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Globe to Globe: Shakespeare plays presented online in 36 different languages

  • Date: 27 November 2012
  • Artform: Theatre
  • Area: International, London
Actress performing on stage All's Well That Ends Well performed in Gujarati by Arpana at Shakespeare's Globe. Part of Globe to Globe Festival, 2012, Ellie Kurttz

Between April and June 2012, 36 Shakespeare plays were performed at the Globe by 36 theatre companies from around the world in their own language. Using public funding from the National Lottery through Arts Council England these were filmed and broadcast online on The Space, an innovative new digital arts service created by Arts Council England and the BBC.


The 36 resulting films include a Gujarati All's Well that Ends Well, A Turkish Anthony and CleopatraLove's Labour's Lost in British Sign Language, and the Henry VIs as a 'Balkan trilogy' by the national theatres of Serbia, Albania and Macedonia.

Created in just six weeks by many of the world's greatest directors and over 600 multi-national actors, the performances were shown to audiences everywhere on The Space as part of the World Shakespeare Festival for London 2012.


This was a highly ambitious project for Shakespeare's Globe and Tom Bird, Festival Director for the Globe, admits that 'the major challenge was paying for it.' The expense of filming such a large number of live events necessitated working very quickly, employing, 'an economy of scale in recording so many shows in a short space of time, and using a live edit with a very brief post-production tidy.' So each day for six weeks, a different theatre company arrived at the Globe to perform a Shakespeare play and a week later, a high-definition film was made available online - a new play every day. The first, matinee performance was used for preparation, with the film crew taking notes, and the second, evening performance the following day was filmed, with a live edit taking place in the Globe's own editing studio.

Each theatre company had barely any time to rehearse on the Globe stage prior to performing, but choosing, says Tom, 'the finest and most adaptable groups performing Shakespeare globally' allowed the theatrical work to run smoothly. And the fact that the Globe has a pared down approach to theatre - encouraging companies to employ language, costumes, music and movement rather than large sets or technical wizardry also limited much of the theatrical risk.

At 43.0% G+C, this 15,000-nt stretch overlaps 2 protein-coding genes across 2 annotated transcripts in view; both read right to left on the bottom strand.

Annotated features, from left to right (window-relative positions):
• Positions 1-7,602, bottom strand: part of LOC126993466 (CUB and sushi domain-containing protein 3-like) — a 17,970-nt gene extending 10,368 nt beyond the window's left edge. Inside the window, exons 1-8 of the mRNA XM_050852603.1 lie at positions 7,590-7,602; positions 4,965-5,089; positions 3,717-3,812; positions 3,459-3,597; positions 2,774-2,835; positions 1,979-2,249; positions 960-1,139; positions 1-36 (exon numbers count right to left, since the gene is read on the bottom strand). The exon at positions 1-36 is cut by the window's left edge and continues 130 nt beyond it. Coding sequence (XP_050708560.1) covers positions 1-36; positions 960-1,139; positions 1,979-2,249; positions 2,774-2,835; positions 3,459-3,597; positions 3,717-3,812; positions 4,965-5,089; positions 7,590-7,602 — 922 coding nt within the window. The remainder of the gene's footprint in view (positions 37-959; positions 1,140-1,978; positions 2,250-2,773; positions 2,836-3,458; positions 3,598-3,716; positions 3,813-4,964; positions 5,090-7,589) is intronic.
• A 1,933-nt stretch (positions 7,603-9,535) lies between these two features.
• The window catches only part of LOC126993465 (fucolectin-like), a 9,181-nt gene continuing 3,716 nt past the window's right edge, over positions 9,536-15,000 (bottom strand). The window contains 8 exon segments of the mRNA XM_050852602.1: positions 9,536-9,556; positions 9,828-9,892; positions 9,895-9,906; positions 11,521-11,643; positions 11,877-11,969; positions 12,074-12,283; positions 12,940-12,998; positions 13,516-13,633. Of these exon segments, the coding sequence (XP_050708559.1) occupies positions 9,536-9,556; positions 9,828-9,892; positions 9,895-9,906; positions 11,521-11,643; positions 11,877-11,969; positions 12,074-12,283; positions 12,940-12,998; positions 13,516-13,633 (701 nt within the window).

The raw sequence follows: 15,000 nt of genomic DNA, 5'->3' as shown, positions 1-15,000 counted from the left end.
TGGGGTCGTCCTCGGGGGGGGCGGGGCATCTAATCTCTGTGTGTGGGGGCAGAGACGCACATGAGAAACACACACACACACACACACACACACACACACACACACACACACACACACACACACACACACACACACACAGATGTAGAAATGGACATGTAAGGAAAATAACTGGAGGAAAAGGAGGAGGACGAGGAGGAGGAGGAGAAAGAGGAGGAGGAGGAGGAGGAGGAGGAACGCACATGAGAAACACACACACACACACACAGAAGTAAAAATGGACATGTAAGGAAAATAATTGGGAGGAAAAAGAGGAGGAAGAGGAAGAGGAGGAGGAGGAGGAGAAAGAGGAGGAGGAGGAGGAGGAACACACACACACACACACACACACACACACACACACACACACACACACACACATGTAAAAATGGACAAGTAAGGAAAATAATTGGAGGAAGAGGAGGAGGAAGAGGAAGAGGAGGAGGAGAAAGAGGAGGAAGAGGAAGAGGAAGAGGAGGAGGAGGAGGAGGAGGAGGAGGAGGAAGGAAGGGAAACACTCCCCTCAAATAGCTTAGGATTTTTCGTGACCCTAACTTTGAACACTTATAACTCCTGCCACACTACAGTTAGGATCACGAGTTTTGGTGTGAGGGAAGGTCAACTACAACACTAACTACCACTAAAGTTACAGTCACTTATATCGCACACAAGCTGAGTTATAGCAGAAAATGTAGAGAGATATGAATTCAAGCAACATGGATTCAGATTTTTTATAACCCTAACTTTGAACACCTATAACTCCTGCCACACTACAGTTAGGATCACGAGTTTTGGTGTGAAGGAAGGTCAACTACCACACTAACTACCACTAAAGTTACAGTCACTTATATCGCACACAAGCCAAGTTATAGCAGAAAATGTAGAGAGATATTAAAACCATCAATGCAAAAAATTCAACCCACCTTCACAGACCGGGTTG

The Globe chose to make the films available online to reach more people and generate new audiences for Shakespeare. By broadcasting them on The Space, the total audience figures increased tenfold from May to October 2012, over and above the 3000 physical capacity of the venue.

The Globe also hopes to attract new audiences to its work. In reference to Dhaka Theatre's Bangla production of The Tempest, Tom commented 'If you're Bangladeshi, and you can't get to the Globe, this made it possible, and also made Shakespeare available to someone in the Bangla language.' He also points out that, according to 2009 Office of National Statistics, one quarter of the London Borough of Tower Hamlets are Bangladeshi. 'We hope that inviting Dhaka Theatre, the most prestigious theatre in Bangladesh, to perform The Tempest at the Globe to Globe festival will engender a new audience from this area'.

As well as being of huge interest to audiences unable to attend the festival, the final films serve as an educational resource for students and academics. The Globe will add the huge archive and library of Shakespeare plays  to their existing video archive, allowing students not only to engage with these timeless stories, but - crucially - to recognise that these are stories that invigorate the whole world. They will also provide an unparalleled resource to theatre makers and academics engaged in examining performance styles and interpretations of Shakespeare from every continent.

Peter Kirwan, Shakespeare expert and academic at the University of Nottingham said  that for six months, the films on The Space contributed to some of the ' Shakespeare resources around.'

The final product is first class, says Tom,' The films look fantastic and we now have a massive wealth of good work which is down on film for posterity. Without funding this wouldn't have been possible.'

The exclusive service The Space provides has successfully given global audiences unique access to live and full length performances of Shakespeare's plays free and on demand, which otherwise far fewer people could have enjoyed, providing a lasting legacy for generations to come.

Public funding from the National Lottery through Arts Council England made filming of the arts activities in this case study possible.

Find out more about National Lottery funded arts projects.